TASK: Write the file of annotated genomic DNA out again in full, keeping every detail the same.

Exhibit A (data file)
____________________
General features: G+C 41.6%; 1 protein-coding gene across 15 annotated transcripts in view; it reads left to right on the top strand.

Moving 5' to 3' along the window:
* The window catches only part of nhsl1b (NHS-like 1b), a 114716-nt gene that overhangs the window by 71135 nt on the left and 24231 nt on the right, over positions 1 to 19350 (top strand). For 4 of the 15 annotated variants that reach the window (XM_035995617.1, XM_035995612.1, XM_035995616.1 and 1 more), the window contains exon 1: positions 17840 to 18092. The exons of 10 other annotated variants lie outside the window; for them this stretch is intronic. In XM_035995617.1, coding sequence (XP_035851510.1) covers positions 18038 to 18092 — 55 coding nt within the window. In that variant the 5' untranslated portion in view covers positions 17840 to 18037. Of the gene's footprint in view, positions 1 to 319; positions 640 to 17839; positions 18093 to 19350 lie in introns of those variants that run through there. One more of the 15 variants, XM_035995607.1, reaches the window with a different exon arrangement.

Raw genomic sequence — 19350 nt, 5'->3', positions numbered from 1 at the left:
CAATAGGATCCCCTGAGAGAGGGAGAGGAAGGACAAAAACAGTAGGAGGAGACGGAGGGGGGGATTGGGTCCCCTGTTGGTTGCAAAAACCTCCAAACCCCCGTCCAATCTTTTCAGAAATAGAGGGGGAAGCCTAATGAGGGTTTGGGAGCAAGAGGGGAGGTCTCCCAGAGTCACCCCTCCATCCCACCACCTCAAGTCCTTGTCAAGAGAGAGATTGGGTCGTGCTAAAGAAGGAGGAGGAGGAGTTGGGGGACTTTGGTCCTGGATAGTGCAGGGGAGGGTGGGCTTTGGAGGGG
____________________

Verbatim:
General features: G+C 41.6%; 1 protein-coding gene across 15 annotated transcripts in view; it reads left to right on the top strand.

Moving 5' to 3' along the window:
* The window catches only part of nhsl1b (NHS-like 1b), a 114716-nt gene that overhangs the window by 71135 nt on the left and 24231 nt on the right, over positions 1 to 19350 (top strand). For 4 of the 15 annotated variants that reach the window (XM_035995617.1, XM_035995612.1, XM_035995616.1 and 1 more), the window contains exon 1: positions 17840 to 18092. The exons of 10 other annotated variants lie outside the window; for them this stretch is intronic. In XM_035995617.1, coding sequence (XP_035851510.1) covers positions 18038 to 18092 — 55 coding nt within the window. In that variant the 5' untranslated portion in view covers positions 17840 to 18037. Of the gene's footprint in view, positions 1 to 319; positions 640 to 17839; positions 18093 to 19350 lie in introns of those variants that run through there. One more of the 15 variants, XM_035995607.1, reaches the window with a different exon arrangement.

Raw genomic sequence — 19350 nt, 5'->3', positions numbered from 1 at the left:
CAATAGGATCCCCTGAGAGAGGGAGAGGAAGGACAAAAACAGTAGGAGGAGACGGAGGGGGGGATTGGGTCCCCTGTTGGTTGCAAAAACCTCCAAACCCCCGTCCAATCTTTTCAGAAATAGAGGGGGAAGCCTAATGAGGGTTTGGGAGCAAGAGGGGAGGTCTCCCAGAGTCACCCCTCCATCCCACCACCTCAAGTCCTTGTCAAGAGAGAGATTGGGTCGTGCTAAAGAAGGAGGAGGAGGAGTTGGGGGACTTTGGTCCTGGATAGTGCAGGGGAGGGTGGGCTTTGGAGGGG